Directing engines of success
Regions seeks new forms of co-operation across various spheres
For several years, trade between Belarus and Russia has been reaching about $40bln annually. Belarus is among Russia’s top five trading partners, while Russia is, traditionally, Belarus’ major trading partner. Production co-operation is gaining momentum, alongside innovation collaboration. This is primarily the result of interaction at regional level and the introduction of new forms of joint work. Agreements on co-operation tie Belarus with most Russian Federation regions; Minsk is receiving official delegations from 10-15 Russian regions annually. Since the beginning of this year, such business contacts have grown rapidly.
Belarus and Nizhny Novgorod Region have been conducting joint ventures within our shared Belarusian-Russian scientific-educational space. A clear example is the joint construction of Belarus’ first nuclear power station. Various components for the site are being produced in Nizhny Novgorod Region, while the general contractor is Nizhny Novgorod’s NIAEP-ASE. Recently, Minsk hosted a delegation headed by the Governor of Nizhny Novgorod Region, Valery Shantsev, who mentioned the joint training of specialists, for the nuclear power station’s construction and operation.
Future nuclear experts are being trained at the Belarusian National Technical University (BNTU) and, in line with an inter-university agreement on co-operation, students are undertaking their pre-graduation internship at nuclear power engineering institutions and organisations in Nizhny Novgorod Region. They also undertake internships at the Nizhny Novgorod State Technical University’s Atomic Power Station Department (the ‘alma mater’ for nuclear power sites in Russia). The best BNTU graduates continue their Master’s degree at this institution. Educational programmes, textbooks and learning and teaching aids are being jointly developed, with electronic educational resources exchanged. In 2014, during the summer holidays, a joint Belarusian-Russian student brigade worked at the construction site of the Belarusian nuclear power station, and is set to do so again this year.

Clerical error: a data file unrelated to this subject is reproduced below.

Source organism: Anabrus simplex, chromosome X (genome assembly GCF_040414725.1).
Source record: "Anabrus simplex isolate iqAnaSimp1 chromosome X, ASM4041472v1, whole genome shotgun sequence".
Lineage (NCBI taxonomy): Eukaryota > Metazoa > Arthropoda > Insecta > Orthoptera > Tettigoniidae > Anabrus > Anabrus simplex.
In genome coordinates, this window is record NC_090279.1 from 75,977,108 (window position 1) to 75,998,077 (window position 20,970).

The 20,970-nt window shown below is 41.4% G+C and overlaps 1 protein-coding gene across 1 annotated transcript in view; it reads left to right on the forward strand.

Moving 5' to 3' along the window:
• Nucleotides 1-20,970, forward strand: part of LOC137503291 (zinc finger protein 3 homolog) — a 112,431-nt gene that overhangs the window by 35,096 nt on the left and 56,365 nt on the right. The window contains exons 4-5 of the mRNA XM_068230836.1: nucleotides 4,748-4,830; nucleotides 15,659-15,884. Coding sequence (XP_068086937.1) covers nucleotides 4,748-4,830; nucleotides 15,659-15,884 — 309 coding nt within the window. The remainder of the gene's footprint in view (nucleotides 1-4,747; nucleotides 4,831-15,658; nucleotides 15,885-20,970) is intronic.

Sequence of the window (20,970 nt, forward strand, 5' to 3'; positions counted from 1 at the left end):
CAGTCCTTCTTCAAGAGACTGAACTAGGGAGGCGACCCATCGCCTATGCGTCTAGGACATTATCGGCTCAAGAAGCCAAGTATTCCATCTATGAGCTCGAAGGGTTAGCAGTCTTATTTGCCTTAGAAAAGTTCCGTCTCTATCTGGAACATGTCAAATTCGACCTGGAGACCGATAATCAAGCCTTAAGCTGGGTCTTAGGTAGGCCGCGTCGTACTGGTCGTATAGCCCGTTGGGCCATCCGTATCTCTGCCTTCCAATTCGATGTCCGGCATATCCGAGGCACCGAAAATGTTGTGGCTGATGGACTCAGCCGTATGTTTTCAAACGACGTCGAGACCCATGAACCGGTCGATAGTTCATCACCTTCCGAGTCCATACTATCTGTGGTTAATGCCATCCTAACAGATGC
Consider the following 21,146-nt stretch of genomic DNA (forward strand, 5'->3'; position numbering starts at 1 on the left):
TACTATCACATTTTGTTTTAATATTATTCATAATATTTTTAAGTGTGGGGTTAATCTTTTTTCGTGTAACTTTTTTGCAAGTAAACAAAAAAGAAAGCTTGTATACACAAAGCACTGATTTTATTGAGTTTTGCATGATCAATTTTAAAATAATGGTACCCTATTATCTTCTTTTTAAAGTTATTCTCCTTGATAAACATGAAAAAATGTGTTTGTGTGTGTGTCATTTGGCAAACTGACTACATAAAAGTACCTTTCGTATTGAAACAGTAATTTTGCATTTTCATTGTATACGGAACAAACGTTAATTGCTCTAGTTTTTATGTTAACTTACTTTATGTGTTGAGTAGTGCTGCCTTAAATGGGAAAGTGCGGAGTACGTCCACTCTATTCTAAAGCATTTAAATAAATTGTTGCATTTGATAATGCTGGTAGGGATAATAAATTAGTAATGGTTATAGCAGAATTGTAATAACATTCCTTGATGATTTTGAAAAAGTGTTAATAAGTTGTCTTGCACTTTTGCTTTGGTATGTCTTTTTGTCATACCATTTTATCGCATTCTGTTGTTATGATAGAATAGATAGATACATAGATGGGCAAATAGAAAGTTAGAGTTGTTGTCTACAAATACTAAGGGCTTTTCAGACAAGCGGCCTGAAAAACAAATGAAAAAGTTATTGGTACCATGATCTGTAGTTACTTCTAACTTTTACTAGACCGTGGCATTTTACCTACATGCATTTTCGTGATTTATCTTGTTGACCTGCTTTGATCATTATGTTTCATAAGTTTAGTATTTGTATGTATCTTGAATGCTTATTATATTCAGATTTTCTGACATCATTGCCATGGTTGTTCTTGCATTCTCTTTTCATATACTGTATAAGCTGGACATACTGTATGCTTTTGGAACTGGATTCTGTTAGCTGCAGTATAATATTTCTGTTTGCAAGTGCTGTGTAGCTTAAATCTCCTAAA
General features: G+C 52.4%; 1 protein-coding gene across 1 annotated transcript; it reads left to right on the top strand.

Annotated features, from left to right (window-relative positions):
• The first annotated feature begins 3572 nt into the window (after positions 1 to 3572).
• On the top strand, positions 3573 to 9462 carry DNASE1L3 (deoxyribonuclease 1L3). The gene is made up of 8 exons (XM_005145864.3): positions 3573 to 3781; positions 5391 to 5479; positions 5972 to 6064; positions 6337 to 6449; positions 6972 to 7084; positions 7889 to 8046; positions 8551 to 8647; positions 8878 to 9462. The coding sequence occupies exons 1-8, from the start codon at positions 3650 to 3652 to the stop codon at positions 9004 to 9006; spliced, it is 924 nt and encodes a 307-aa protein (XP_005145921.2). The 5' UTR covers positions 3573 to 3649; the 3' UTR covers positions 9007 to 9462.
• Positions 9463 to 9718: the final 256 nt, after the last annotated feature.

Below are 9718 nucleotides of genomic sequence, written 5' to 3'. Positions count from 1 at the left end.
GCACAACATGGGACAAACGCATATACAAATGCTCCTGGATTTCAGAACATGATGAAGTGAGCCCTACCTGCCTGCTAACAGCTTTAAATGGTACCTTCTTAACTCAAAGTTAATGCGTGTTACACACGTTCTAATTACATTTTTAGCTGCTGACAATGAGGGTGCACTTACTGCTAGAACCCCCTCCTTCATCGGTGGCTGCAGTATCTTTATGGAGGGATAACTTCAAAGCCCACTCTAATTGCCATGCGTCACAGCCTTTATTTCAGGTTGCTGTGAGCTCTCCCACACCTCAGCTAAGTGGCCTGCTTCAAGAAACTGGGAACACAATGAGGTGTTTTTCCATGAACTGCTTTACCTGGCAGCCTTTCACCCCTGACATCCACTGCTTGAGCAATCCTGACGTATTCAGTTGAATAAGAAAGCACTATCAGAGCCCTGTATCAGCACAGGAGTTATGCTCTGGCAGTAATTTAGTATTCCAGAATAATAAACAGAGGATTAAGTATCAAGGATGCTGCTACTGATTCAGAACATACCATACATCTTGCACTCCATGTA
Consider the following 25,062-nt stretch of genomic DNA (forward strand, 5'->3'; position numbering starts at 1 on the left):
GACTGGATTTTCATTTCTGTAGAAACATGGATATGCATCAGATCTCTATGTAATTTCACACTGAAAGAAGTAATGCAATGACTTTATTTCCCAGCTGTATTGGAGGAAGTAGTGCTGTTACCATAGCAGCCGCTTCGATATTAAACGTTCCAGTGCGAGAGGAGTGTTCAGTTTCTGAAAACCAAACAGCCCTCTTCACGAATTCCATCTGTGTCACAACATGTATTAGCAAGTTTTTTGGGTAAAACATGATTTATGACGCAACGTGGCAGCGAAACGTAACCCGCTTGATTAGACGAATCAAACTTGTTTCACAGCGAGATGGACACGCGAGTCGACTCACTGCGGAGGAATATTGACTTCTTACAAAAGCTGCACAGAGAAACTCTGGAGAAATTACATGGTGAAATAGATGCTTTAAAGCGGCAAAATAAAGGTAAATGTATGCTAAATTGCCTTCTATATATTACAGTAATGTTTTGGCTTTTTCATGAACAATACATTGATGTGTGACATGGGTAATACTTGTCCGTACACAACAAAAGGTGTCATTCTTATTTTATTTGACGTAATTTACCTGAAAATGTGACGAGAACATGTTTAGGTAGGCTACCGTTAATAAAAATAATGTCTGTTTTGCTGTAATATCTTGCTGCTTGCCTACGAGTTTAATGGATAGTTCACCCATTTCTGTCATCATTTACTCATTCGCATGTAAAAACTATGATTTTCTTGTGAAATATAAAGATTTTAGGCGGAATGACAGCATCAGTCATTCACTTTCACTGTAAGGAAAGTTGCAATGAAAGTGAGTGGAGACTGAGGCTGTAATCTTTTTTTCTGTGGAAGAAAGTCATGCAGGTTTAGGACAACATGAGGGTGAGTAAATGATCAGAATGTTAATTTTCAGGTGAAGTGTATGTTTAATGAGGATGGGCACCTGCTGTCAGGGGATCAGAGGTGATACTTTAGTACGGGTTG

The Belarusian Education Ministry recently sent a delegation to the Nizhny Novgorod State Technical University, touring their research facilities, as well as the nuclear power centre and base chair at the NIAEP. The visit resulted in the signing of a plan of co-operation for the period until 2020: including the publishing of a manual in Belarus on the main equipment used at nuclear power stations with ‘fast neutron’ reactors.
Meanwhile, three groups of Nizhny Novgorod Region specialists (in such technical spheres as radioelectronics) have been attending BNTU’s Institute for Staff Training and Retraining. Teachers from our two universities often share expertise. The Deputy State Secretary of the Union State, Alexey Kubrin, praises their liaisons, saying, “For the past three years, Union State technological university forums have been organised at the BNTU, with the Nizhny Novgorod State Technical University taking an active role. Alongside interaction in the sphere of nuclear power, we’re extending our interaction in developing IT and material science. This will help form a common technological and scientific space for a wide range of Belarusian and Russian universities, through their technological profile and beyond.”
Negotiations held in Minsk during the recent visit by the Nizhny Novgorod delegation prove this to be true. The guests gained familiarity with opportunities at several leading Belarusian universities, while the education ministers of Belarus and of Nizhny Novgorod Region, Mikhail Zhuravkov and Sergey Naumov, discussed prospects for expanding co-operation. In particular, they agreed to work together to extend professional education: an acute issue in Russia.